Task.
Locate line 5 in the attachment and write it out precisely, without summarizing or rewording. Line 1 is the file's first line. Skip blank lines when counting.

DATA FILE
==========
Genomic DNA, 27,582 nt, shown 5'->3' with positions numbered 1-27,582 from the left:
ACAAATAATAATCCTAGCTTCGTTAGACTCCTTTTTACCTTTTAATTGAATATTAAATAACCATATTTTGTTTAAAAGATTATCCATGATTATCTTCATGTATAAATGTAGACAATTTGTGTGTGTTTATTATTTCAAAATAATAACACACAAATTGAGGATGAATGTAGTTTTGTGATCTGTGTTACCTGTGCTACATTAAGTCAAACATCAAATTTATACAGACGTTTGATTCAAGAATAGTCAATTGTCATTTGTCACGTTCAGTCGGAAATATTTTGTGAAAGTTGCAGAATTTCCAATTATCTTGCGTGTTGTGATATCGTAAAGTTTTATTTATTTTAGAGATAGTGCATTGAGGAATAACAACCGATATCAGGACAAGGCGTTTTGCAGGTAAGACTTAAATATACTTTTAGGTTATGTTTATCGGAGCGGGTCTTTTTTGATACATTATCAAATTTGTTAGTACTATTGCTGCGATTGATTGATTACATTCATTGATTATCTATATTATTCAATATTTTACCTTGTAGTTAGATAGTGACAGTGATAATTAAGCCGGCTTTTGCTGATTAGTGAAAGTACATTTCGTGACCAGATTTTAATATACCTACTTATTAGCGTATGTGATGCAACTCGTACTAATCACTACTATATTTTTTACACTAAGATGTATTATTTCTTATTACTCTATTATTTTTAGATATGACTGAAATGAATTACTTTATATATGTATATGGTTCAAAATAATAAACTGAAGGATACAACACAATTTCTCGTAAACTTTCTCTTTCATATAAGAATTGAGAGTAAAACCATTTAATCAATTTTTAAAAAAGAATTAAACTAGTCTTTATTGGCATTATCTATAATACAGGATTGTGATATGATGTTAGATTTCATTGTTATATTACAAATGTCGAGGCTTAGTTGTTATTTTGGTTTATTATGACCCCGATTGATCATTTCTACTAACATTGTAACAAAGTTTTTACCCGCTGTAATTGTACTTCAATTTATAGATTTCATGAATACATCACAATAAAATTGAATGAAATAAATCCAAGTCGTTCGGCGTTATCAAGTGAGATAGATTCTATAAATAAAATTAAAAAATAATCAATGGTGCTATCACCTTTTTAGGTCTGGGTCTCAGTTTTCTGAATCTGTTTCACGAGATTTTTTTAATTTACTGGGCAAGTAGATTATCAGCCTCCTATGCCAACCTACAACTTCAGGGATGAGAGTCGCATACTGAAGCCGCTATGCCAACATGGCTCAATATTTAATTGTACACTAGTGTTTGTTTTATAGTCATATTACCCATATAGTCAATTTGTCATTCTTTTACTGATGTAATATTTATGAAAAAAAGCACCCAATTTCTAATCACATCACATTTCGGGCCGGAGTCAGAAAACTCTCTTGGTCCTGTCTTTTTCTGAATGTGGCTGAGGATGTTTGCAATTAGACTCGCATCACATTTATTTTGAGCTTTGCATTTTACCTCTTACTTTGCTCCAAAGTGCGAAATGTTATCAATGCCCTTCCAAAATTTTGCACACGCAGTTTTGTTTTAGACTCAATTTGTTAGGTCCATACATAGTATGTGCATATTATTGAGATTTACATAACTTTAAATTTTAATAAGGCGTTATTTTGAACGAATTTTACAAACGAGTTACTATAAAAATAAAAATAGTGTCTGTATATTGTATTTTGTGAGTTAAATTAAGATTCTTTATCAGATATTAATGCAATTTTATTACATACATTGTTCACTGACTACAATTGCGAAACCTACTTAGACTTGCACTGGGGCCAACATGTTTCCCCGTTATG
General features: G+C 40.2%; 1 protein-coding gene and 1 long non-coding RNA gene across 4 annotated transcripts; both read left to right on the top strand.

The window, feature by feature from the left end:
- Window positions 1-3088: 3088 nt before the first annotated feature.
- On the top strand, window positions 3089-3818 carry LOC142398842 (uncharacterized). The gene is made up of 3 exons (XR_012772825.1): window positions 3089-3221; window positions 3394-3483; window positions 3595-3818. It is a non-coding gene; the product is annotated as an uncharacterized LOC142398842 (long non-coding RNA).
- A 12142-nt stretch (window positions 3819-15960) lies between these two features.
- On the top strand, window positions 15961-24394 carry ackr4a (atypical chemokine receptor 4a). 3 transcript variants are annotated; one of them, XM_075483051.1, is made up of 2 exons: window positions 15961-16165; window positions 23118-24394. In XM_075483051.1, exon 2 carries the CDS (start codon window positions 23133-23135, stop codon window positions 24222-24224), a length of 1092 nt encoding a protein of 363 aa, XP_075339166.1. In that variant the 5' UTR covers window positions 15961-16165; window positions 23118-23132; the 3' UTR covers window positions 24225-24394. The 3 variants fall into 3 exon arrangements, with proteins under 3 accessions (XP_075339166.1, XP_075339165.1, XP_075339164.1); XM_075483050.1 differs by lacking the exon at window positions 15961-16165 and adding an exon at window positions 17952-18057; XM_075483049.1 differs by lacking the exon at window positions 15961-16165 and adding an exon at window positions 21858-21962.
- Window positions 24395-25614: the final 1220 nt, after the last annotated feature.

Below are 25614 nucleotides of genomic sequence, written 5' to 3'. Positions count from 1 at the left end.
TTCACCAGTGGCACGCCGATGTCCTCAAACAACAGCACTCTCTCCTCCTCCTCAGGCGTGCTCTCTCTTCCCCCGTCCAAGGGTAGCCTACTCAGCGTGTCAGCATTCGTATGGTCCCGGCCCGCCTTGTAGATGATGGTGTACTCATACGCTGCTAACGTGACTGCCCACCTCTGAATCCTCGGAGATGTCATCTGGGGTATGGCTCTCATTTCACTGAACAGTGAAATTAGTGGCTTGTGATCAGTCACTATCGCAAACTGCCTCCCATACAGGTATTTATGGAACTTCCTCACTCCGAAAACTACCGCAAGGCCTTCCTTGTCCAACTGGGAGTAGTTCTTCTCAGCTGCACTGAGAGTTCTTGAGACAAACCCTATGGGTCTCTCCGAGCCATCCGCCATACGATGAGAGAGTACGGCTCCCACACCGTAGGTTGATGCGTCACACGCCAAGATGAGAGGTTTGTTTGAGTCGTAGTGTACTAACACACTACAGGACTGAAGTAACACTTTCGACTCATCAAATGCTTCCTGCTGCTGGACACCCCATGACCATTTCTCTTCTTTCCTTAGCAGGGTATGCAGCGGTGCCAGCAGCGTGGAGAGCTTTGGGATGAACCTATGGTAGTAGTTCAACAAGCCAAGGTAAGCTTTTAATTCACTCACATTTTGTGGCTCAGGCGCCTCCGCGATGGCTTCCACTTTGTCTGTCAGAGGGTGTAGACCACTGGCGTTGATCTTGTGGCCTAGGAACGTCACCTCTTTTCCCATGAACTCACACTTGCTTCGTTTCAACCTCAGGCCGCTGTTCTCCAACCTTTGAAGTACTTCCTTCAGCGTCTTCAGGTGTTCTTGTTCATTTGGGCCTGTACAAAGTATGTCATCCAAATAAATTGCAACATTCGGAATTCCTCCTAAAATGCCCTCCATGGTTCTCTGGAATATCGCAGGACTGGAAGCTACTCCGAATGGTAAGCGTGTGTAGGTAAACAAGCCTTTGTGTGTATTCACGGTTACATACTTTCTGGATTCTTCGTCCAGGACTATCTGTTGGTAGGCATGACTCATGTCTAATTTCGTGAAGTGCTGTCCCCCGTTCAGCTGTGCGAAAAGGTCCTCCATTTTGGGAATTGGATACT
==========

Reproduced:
- Window positions 1-3088: 3088 nt before the first annotated feature.